Inspiratory muscle training (IMT) has been shown to improve time trial performance in competitive athletes across a range of sports. Surprisingly, however, the effect of specific IMT on surface swimming performance remains un-investigated. Similarly, it is not known whether any ergogenic influence of IMT upon swimming performance is confined to specific race distances. To determine the influence of IMT upon swimming performance over 3 competitive distances, 16 competitive club-level swimmers were assigned at random to either an experimental (pressure threshold IMT) or sham IMT placebo control group. Participants performed a series of physiological and performance tests, before and following 6 weeks of IMT, including (1) an incremental swim test to the limit of tolerance to determine lactate, heart rate and perceived exertion responses; (2) standard measures of lung function (forced vital capacity, forced expiratory volume in 1 s, peak expiratory flow) and maximal inspiratory pressure (MIP); and (3) 100, 200 and 400 m swim time trials. Training utilised a hand-held pressure threshold device and consisted of 30 repetitions, twice per day. Relative to control, the IMT group showed the following percentage changes in swim times: 100 m, -1.70% (90% confidence limits, +/-1.4%), 200 m, -1.5% (+/-1.0), and 400 m, 0.6% (+/-1.2). Large effects were observed for MIP and rates of perceived exertion. In conclusion, 6 weeks of IMT has a small positive effect on swimming performance in club-level trained swimmers in events shorter than 400 m.
Article
The aim of the present study was to assess the influence of 2 different breathing frequencies on the magnitude of inspiratory muscle fatigue after high-intensity front crawl swimming. The influence of different breathing frequencies on postexercise blood lactate ([La]) and heart rate (HR) was also examined. Ten collegiate swimmers performed 2 x 200-m front crawl swims at 90% of race pace with the following breathing frequencies: 1) 1 breath every second stroke (B2), and 2) 1 breath every fourth stroke (B4). Maximal inspiratory pressure (PImax) was measured at the mouth from residual volume before (baseline) and after swimming, in a standing position. The HR and [La] were assessed at rest and immediately at the cessation of swimming. The PImax decreased by 21% after B4 and by 11% after B2 compared with baseline (p < 0.05). The [La] was lower by 15% after B4 than after B2 (p < 0.05). The HR was not significantly different between B2 and B4. These data suggest that there is significant global inspiratory muscle fatigue after high-intensity swimming. Inspiratory muscle fatigue is, however, greater when breathing frequency is reduced during high-intensity front crawl swimming. Respiratory muscle training should be used to improve respiratory muscle strength and endurance in swimmers.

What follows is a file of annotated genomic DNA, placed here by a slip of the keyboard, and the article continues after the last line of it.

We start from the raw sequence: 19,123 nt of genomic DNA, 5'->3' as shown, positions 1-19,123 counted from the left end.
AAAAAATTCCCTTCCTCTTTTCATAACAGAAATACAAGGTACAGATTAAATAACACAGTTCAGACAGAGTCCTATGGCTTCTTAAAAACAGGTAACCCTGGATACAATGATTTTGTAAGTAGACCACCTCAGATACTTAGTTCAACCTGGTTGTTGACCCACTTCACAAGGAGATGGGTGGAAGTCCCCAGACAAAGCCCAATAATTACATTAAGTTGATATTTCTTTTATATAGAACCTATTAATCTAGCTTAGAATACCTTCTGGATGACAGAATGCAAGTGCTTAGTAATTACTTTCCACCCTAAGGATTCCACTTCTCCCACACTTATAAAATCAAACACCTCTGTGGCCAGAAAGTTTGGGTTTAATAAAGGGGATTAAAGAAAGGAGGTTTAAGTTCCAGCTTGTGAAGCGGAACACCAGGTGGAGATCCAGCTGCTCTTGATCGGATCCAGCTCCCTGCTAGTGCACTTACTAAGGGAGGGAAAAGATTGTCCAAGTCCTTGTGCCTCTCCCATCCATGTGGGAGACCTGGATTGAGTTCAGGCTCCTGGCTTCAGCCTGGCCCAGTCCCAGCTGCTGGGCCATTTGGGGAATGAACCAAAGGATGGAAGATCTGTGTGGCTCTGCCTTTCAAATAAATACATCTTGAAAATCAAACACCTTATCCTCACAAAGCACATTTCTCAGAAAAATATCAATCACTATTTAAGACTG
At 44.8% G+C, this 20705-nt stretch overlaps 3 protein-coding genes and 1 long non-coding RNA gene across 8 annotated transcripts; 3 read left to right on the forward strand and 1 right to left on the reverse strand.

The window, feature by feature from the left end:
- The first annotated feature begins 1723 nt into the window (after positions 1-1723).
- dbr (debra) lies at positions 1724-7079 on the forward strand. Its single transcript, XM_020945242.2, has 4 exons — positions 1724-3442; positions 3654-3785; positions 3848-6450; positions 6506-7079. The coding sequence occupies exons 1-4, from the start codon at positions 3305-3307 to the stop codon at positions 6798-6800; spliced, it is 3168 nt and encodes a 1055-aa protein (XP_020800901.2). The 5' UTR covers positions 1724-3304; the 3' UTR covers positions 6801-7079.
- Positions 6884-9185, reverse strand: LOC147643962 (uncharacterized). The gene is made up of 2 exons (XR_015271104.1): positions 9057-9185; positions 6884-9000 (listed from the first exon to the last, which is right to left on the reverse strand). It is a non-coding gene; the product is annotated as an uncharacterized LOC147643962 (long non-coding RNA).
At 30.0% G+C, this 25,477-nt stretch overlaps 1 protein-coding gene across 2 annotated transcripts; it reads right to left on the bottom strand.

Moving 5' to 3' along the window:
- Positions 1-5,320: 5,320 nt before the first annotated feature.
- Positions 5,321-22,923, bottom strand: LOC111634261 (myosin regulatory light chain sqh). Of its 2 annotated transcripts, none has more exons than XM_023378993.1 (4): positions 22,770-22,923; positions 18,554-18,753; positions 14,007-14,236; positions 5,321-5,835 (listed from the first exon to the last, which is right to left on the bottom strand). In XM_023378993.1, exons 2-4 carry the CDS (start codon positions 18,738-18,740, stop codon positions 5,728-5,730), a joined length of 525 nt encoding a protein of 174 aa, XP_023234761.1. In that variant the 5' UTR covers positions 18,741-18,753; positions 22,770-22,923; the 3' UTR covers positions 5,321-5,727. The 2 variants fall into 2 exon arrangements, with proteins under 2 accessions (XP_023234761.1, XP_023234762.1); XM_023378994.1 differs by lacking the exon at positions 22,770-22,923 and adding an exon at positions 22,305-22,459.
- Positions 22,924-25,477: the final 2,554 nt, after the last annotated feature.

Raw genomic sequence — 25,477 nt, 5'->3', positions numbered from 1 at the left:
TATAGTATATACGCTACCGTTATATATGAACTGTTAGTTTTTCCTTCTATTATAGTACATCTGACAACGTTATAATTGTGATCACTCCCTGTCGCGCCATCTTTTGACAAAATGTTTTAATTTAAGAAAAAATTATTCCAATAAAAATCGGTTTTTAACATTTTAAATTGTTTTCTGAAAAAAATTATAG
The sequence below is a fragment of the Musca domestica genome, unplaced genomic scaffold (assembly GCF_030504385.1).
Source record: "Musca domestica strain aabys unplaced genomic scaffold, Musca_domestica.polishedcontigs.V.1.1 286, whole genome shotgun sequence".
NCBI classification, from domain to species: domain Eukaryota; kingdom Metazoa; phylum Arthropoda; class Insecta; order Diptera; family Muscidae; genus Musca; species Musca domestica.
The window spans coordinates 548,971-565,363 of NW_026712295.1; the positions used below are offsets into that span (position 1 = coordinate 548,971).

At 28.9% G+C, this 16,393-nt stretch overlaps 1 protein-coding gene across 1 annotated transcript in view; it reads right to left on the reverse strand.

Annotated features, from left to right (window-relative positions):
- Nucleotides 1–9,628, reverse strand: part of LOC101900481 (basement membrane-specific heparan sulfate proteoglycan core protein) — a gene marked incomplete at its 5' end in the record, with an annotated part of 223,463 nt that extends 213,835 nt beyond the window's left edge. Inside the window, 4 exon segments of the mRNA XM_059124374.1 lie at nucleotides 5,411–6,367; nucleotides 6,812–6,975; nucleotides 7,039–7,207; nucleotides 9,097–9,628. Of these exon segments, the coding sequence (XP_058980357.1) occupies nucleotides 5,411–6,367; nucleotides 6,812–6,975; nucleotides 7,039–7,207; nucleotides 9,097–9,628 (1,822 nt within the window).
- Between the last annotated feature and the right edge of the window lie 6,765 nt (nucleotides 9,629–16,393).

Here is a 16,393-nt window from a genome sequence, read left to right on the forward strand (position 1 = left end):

Article
The breathing pattern and ventilatory response to carbon dioxide of 10 experienced divers was compared with that of 10 nondivers of similar age and build. Breathing pattern was described by the equation VE = M (VT - K) and the response to carbon dioxide by VE = S(PCO2 - B). The divers exhibited a value form 27% lower than the nondivers; S was 33% lower. The difference was significant (P less than 0.05) in both cases. B was significantly higher (P less than 0.05) in the divers than nondivers. These differences are not attributable to age, build, or vital capacity. S was well correlated with M when all subjects were considered a single group. Within the diving group no correlation of S and M with diving experience was found.